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Home > Business > Business Headline > Report


Ghali's rules for economic reforms

BS Bureau in New Delhi | February 01, 2005 11:51 IST

Reform-minded members of the Manmohan Singh government could learn a lesson or two from what Egyptian Finance Minister Youssuf Boutros-Ghali told a gathering of business leaders here on how to manage the pain of economic reforms.

While Pakistan Prime Minister Shaukat Aziz, another panelist, waxed eloquent on how the government should make the people own the reforms programme by seeking their involvement and devising a coherent philosophy behind it, Boutros-Ghali decided to do some plain speaking by sharing the few tricks of the trade he learnt during the 15 years he was in the government.

Rule number one, according to him, was to give out the bad news all at once without any delay, while the good news could be delivered in dribs and drabs.

Rule number two was even more pragmatic. "Always have a scapegoat in the wings in case it all goes wrong," said the Egyptian finance minister. And the International Monetary Fund was a good scapegoat to have on such occasions, he added.

Tapping the pyramid base

Management guru C K Prahalad (professor of business administration in Michigan University), may have addressed fewer sessions at the WEF annual meeting this year, but his impact on the participants was still considerable.

This year he harped on the need for companies to explore the business opportunities that were lying untapped at the bottom of the pyramid.

How large was this bottom of the pyramid? Prahalad's numbers were impressive. An estimated 78 per cent of the five billion people living in the emerging markets (including India of course) were worth $15 trillion in terms of purchasing power parity.

This was larger than the United Kingdom, Italy, Germany and Japan combined. These people living on less than $2 a day were young and would readily adopt new technologies. The challenge for the global companies was to tap this market, Prahalad said.

ICICI managing director and CEO K V Kamath elaborated this further by citing his own initiatives as an example.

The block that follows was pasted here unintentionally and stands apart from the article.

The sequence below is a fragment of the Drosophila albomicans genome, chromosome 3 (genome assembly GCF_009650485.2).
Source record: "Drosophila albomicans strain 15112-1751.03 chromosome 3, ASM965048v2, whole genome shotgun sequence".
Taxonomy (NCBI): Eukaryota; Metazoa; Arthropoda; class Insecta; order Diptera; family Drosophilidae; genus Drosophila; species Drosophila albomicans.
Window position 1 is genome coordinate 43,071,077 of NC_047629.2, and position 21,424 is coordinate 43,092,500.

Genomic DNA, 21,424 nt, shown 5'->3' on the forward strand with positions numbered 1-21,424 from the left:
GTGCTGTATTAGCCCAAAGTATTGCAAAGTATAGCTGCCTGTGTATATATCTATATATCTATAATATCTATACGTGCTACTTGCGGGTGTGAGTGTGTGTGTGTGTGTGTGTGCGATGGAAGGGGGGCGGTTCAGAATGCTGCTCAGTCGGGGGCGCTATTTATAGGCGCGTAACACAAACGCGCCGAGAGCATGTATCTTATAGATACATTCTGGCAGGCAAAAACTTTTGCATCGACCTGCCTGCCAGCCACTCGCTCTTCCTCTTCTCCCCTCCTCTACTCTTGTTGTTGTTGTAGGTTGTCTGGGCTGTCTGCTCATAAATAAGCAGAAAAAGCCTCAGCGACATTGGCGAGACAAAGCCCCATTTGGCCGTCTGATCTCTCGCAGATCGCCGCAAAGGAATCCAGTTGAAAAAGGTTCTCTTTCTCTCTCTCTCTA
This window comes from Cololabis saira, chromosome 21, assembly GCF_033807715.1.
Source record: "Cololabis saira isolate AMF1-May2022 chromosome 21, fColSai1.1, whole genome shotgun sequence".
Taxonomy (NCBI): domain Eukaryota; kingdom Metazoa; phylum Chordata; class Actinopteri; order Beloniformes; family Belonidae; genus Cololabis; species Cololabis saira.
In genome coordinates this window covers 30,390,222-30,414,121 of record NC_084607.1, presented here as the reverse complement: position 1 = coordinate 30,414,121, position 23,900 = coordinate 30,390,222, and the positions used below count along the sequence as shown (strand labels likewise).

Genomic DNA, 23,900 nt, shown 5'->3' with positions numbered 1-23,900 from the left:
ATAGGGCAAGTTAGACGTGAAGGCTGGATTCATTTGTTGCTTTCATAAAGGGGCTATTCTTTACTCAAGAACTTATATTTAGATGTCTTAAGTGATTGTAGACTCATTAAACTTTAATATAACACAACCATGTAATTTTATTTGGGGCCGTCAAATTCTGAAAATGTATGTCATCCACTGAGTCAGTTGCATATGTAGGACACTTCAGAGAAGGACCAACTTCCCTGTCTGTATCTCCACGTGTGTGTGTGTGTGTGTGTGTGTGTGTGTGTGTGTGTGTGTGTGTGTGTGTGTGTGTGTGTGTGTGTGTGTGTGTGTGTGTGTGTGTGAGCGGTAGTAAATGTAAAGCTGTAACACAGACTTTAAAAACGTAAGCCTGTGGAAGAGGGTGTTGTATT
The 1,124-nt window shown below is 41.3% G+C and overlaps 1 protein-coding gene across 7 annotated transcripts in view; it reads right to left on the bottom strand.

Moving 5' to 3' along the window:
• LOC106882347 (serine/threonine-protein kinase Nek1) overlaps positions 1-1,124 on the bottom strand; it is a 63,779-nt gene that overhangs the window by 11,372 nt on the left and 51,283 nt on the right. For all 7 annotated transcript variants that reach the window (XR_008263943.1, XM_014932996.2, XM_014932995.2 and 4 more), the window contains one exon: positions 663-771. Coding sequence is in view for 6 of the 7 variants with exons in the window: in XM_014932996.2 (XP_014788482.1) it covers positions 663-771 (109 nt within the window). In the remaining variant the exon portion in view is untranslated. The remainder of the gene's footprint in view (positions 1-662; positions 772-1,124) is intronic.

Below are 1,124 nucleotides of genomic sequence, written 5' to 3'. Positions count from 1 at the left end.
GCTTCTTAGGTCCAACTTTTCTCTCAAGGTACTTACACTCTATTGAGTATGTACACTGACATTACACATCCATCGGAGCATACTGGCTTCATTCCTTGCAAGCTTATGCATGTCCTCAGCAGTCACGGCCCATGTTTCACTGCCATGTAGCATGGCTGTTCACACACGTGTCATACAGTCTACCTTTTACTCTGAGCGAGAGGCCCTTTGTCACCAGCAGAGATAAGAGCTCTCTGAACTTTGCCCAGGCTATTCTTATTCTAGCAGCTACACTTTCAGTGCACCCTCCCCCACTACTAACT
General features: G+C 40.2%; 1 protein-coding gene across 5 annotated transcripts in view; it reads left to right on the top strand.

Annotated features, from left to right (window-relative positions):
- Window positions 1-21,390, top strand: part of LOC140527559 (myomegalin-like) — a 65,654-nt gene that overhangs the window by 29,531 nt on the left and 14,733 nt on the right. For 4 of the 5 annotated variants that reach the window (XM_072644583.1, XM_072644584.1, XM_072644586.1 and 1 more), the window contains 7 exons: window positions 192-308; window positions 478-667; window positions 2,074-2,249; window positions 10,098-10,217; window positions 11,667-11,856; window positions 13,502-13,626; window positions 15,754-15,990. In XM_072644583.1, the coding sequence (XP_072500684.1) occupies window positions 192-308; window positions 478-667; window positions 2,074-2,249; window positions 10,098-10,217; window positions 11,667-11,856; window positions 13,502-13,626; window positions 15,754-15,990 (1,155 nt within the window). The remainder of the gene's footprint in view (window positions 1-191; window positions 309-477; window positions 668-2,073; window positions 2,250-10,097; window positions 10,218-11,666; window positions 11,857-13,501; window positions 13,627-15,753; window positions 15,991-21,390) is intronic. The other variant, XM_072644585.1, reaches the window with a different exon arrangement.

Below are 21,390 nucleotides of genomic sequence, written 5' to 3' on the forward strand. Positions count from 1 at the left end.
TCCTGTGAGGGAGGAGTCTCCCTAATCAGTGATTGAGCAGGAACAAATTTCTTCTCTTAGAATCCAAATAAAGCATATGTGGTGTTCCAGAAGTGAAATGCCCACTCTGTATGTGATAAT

ICICI sold weather and disability insurance to farmers and used kiosks to reduce transaction costs. It already had 85 million customers and the potential was around 200 million.

Surviving the dinosaurs

Brian Tempest, Ranbaxy Laboratories managing director and CEO, described his company as a scampering mammal and also dispelled some wrong notions about his company and the Indian market. And his prediction was that scampering mammals like his company would soon overtake the "lumbering dinosaurs".

Who were these dinosaurs in the pharmaceuticals world? No names were given, but the reference was to the merged pharmaceutical giants. Taking part in a session on innovation at the WEF annual meeting, Tempest also sought to dispel a wrong impression about the Indian drugs market.

The world believed that Ranbaxy was working in an environment where the strategic advantage was the lower cost of manufacture.

The fact, however, was that Ranbaxy's real advantage was that its cost of innovation was 20 per cent of that in the US. This was simply because the scientific manpower pool was very strong in India.

Globalising press concerns

Media came in for some attack at the just-concluded annual meeting of the World Economic Forum. At a session on India, a politician suggested that there should be some law to regulate the media so that it did not slow down the decision-making process.

The suggestion, however, did not find much favour among the participants.

At the closing plenary, media figured twice. Once the Polish president squarely blamed the media for being far too obsessed with "news-worthy" issues such as the term of his presidency or the date of the next elections, while ignoring larger issues like climate change, equitable globalisation, poverty and problems in Africa.

Later, Novartis chief Daniel Vasella suggested that media company heads should be involved in WEF annual meetings in a bigger way to get more sustained media attention to global issues of concern.

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